“Two thousand years! Confucius even wrote about it,” says chef Mike Li, who heads up Yan Ting modern Sichuan restaurant at the St Regis Chengdu. He’s waxing lyrical about huajiao (Sichuan peppercorn) and its continued use in local kitchens. The linchpin of Sichuan cuisine, the mala (hot-and-numbing) effect caused by the spice is prized for its ability to help balance the body’s yin-yang – believed to suffer in the region’s moist and chilly climate. Yet while it’s been used for centuries, Chengdu’s modern-day bartenders and chefs are still finding ways to give fiery Sichuan peppercorns a very contemporary twist.
A clear example of this new approach can be found at the St Regis’ Decanter bar, where they have tinkered with a classic Bloody Mary and made it distinctly local, with the addition of a heaped spoon of dried huajiao to the shaker. They call it a Chuan Mary.
Across town, knock back a Sichuan Mule at Jing, the dapper lounge bar at The Temple House hotel. The bar’s take on the classic Moscow Mule is prepared using the traditional vodka, ginger beer and lime juice but given a lift with an iconic local flavour. “We let huajiao infuse for just a couple of days,” explains bar manager Desmond Yan. “That’s all it takes for the vodka to absorb those special qualities.”
The huajiao causes the mouth to tingle with numbness, or as Yan puts it, “zaps your tongue like those little square batteries” – an experience made more complex by the drink’s sweet and sour notes. It’s a Mule with a kick.
Meanwhile the Ritz-Carlton’s rooftop Flair bar offers a mala infusion in its modern tapas, from comforting chicken bao (steamed buns) to the edgy frog legs with Sichuan chilli dip.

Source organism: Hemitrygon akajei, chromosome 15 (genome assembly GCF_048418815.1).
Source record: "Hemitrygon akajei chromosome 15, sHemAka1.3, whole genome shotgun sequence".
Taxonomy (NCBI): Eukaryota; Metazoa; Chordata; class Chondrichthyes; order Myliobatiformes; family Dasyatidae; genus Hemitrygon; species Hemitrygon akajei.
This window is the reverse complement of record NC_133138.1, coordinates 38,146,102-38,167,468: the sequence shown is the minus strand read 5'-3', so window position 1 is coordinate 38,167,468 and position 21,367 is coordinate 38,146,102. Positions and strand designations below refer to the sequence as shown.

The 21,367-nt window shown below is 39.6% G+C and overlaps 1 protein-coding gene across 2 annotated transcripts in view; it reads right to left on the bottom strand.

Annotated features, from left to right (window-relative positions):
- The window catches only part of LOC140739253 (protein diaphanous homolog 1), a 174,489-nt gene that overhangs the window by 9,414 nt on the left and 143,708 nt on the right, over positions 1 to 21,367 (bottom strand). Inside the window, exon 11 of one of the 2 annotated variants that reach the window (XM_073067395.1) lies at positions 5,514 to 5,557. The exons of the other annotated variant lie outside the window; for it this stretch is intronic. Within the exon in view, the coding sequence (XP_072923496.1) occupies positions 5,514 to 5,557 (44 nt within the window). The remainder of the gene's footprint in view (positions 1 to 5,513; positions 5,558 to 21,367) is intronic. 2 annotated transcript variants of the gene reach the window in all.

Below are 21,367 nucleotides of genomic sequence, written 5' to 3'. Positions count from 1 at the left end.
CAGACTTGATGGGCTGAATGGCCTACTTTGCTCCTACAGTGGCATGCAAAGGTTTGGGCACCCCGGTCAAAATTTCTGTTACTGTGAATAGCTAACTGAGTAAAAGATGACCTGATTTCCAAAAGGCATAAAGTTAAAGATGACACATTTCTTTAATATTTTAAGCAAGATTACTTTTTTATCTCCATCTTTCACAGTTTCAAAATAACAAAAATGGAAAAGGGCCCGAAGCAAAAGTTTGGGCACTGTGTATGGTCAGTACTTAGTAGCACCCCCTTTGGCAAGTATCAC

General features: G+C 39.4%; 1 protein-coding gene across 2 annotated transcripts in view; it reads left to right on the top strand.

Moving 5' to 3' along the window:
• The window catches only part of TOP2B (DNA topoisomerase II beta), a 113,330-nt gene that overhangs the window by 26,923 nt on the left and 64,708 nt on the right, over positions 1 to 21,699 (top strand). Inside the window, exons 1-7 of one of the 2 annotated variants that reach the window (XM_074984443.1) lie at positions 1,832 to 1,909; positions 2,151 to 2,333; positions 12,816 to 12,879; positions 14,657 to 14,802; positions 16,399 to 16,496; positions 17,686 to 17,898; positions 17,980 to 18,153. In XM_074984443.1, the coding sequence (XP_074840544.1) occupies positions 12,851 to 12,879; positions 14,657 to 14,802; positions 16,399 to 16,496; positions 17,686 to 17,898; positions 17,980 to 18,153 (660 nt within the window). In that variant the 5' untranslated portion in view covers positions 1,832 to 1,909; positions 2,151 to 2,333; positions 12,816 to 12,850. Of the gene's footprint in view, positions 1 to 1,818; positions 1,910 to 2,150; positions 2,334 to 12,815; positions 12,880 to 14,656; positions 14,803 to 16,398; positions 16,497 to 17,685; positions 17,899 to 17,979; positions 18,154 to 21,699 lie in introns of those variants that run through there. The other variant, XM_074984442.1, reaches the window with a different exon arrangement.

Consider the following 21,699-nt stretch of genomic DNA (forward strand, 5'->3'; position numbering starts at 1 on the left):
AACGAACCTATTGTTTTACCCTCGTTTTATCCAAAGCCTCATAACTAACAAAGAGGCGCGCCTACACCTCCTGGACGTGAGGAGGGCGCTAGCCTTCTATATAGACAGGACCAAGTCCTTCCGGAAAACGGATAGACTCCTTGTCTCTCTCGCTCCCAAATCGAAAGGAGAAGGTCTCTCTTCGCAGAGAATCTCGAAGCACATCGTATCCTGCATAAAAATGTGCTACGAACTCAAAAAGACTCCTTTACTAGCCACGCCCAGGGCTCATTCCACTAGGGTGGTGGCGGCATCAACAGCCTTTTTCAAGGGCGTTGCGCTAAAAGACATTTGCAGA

Beyond the peppercorn, the most exciting indication that Sichuan cuisine is going places is the arrival of The Bridge last December. Sat atop Anshun Bridge, the sophisticated eatery is helmed by famed chef André Chiang and is dedicated to elegant Sichuan fine dining. According to the chef, his set menu aims to utilise local, seasonal produce to push the boundaries and potential of what Sichuan cuisine can be.
While most locals and visitors still stick to traditional dishes from trusted eateries, it seems as if a new wave of Sichuan cookery is ready to tickle Chengdu’s tastebuds.
Four major cuisines
Famed for it heavy use of garlic and chilli oil, Chuan – or Sichuan – is one of the four most influential cuisines of China, each defined by its distinctive style. The other three are Lu (Shandong), Yue (Guangdong) and Su (Jiangsu).
Feel the burn at these Chengdu hotspots
Jing Bar – This stylish speakeasy spikes its expert cocktails and its moreish bar snacks with heavyweights of the Sichuan spice world. thetemplehousehotel.com
Yan Ting – Chef Mike Li combines fine fare – think foie gras or black cod – with robust chilli and Sichuan peppercorn. stregischengdu.cn
Yu’s Family Kitchen – There’s no menu here, just courses of edgy Sichuan food by Chef Yu, served in a grand home. Bookings are essential. 43 Zhaoxiangzi, +86 28 8669 1985
This article was originally published in the April 2018 issue of Silkwinds magazine.